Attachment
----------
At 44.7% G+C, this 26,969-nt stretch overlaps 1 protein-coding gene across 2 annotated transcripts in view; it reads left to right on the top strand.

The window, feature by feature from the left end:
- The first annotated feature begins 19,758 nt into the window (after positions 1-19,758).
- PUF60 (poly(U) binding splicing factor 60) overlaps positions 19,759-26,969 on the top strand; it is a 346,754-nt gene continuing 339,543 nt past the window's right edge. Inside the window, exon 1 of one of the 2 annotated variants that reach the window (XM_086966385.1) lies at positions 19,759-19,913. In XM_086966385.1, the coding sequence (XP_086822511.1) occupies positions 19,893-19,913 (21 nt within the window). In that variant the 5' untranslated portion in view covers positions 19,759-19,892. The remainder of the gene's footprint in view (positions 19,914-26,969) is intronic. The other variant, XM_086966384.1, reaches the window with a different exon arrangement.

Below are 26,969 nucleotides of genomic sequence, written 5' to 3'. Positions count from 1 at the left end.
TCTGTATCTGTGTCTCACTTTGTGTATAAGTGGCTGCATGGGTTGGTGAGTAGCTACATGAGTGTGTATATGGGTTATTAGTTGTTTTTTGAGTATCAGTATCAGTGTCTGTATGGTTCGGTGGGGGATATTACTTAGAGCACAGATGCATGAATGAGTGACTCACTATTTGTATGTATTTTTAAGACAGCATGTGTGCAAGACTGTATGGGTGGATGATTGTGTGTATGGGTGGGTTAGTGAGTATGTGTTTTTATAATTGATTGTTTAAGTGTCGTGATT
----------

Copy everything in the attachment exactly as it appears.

At 44.7% G+C, this 26,969-nt stretch overlaps 1 protein-coding gene across 2 annotated transcripts in view; it reads left to right on the top strand.

The window, feature by feature from the left end:
- The first annotated feature begins 19,758 nt into the window (after positions 1-19,758).
- PUF60 (poly(U) binding splicing factor 60) overlaps positions 19,759-26,969 on the top strand; it is a 346,754-nt gene continuing 339,543 nt past the window's right edge. Inside the window, exon 1 of one of the 2 annotated variants that reach the window (XM_086966385.1) lies at positions 19,759-19,913. In XM_086966385.1, the coding sequence (XP_086822511.1) occupies positions 19,893-19,913 (21 nt within the window). In that variant the 5' untranslated portion in view covers positions 19,759-19,892. The remainder of the gene's footprint in view (positions 19,914-26,969) is intronic. The other variant, XM_086966384.1, reaches the window with a different exon arrangement.

Below are 26,969 nucleotides of genomic sequence, written 5' to 3'. Positions count from 1 at the left end.
TCTGTATCTGTGTCTCACTTTGTGTATAAGTGGCTGCATGGGTTGGTGAGTAGCTACATGAGTGTGTATATGGGTTATTAGTTGTTTTTTGAGTATCAGTATCAGTGTCTGTATGGTTCGGTGGGGGATATTACTTAGAGCACAGATGCATGAATGAGTGACTCACTATTTGTATGTATTTTTAAGACAGCATGTGTGCAAGACTGTATGGGTGGATGATTGTGTGTATGGGTGGGTTAGTGAGTATGTGTTTTTATAATTGATTGTTTAAGTGTCGTGATT